Sharing Faith through Family Traditions

My children have always loved traditions of any kind and in any season. My husband and I blended many of our parents’ holiday festivities into our own family traditions, including special foods and activities, favorite prayers, and church celebrations. If I tried something new and my family enjoyed it, a tradition was born!

Now our grandchildren also love traditions. These fun and consistent activities are excellent ways to build our relationships, but they are also opportunities to share our love for Christ and to encourage that love in our extended family.

Each year we host Thanksgiving with all our local extended family as well as the friends we claim as family. Everyone brings a dish to pass, and we supply the turkey and fixings. After the dinner tables are cleared and the food is put away, guitars, banjos, and rhythm instruments are brought out. We sing Christmas carols while the little ones run around banging on drums, cymbals, and triangles, and shaking bells. It’s a joyous day as we remember how the Lord has blessed us over the past year.

Similarly, our Christmas traditions center around the birth of the Savior. Before we begin our celebration, we gather around the Christmas tree in the living room. Everyone holds a glass of sparkling wine or juice. Grandpa has the large family Bible in his lap opened to the book of Luke. The out-of-town family members join us via FaceTime, gathered around their own decorated tree with sparkling wine or juice in hand. We all sit quietly while Grandpa reads Luke chapter 2.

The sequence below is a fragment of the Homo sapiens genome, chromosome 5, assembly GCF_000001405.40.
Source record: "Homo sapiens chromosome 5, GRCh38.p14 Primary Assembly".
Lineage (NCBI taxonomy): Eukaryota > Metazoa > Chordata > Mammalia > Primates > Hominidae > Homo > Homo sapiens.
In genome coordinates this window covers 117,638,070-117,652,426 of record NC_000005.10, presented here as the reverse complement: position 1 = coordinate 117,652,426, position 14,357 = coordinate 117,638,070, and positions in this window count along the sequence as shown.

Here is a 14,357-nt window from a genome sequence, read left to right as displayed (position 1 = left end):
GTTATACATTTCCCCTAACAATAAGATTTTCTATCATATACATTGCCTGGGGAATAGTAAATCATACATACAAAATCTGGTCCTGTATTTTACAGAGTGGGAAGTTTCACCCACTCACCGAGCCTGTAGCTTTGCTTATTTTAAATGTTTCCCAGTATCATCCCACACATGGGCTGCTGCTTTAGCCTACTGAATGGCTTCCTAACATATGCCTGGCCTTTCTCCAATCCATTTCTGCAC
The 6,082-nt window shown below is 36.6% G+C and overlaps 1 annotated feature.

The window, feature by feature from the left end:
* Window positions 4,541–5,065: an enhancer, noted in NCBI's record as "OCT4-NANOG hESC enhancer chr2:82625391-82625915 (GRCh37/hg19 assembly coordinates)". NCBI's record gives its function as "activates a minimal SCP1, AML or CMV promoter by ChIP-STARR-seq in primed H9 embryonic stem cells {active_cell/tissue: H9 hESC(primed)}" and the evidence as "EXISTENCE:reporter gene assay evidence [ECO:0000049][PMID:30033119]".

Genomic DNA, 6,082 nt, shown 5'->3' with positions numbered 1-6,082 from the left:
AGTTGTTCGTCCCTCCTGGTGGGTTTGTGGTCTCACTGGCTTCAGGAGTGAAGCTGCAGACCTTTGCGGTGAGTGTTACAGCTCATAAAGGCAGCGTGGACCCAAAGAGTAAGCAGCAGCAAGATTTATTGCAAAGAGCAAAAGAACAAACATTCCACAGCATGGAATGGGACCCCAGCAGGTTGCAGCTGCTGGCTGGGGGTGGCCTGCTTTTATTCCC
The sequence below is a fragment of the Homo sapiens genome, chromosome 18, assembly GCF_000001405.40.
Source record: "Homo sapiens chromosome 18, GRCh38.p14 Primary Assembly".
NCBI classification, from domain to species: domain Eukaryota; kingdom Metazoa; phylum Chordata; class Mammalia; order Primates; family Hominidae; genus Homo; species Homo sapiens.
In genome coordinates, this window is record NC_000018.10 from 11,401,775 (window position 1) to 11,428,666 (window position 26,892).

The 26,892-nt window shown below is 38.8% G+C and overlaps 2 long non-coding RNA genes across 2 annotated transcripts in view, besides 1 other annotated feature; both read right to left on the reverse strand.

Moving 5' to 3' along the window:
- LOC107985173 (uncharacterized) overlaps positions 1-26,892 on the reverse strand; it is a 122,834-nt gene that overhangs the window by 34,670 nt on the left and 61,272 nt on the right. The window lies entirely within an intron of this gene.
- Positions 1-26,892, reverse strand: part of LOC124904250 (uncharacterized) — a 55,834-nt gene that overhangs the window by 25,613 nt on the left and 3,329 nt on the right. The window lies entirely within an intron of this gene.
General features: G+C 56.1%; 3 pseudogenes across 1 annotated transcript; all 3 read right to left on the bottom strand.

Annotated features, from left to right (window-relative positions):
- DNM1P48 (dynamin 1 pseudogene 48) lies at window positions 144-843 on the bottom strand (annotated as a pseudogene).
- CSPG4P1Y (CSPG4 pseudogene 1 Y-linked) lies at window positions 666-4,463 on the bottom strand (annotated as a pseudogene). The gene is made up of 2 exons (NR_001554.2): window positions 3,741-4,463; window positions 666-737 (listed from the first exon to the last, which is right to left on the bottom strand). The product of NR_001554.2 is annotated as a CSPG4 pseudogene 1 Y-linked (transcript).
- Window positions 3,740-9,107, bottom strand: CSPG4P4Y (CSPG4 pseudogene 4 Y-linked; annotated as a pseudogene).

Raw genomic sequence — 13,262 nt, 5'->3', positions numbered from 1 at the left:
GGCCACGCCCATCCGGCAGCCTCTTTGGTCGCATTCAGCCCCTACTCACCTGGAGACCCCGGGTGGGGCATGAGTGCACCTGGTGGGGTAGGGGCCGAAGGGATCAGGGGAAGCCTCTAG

When Grandpa has finished reading, we join him in raising our glasses and loudly toast Jesus, our Savior and King! “Happy Birthday, Jesus!” Everyone gently touches his or her glass to that of each person in the room, deliberately making eye contact (eye contact is mandatory – it’s a tradition!) and says, “Merry Christmas!” 

We want to build a strong family culture through our traditions, and we want that culture to center around Jesus. Kids cling to traditions and look forward to them even when they don’t understand the deeper meaning behind them. We are intentional about the types of traditions we create with the hope that, over time, what is now seen as just a fun activity will eventually have a profound meaning and help to build their faith as they grow older. 

For Discussion:

What were your favorite Christmas traditions as a child?

For Action:

Identify the traditions you have with your grandkids. Evaluate their purposes and how well they achieve them.

Rene Shireman lives in Lansing, Michigan with her loving husband of 46 years, Tim. They have four grandchildren (three boys and one girl) and have been members of the Work of Christ Community for 43 years.

Copyright © 2021 Grandly Missions, Inc.

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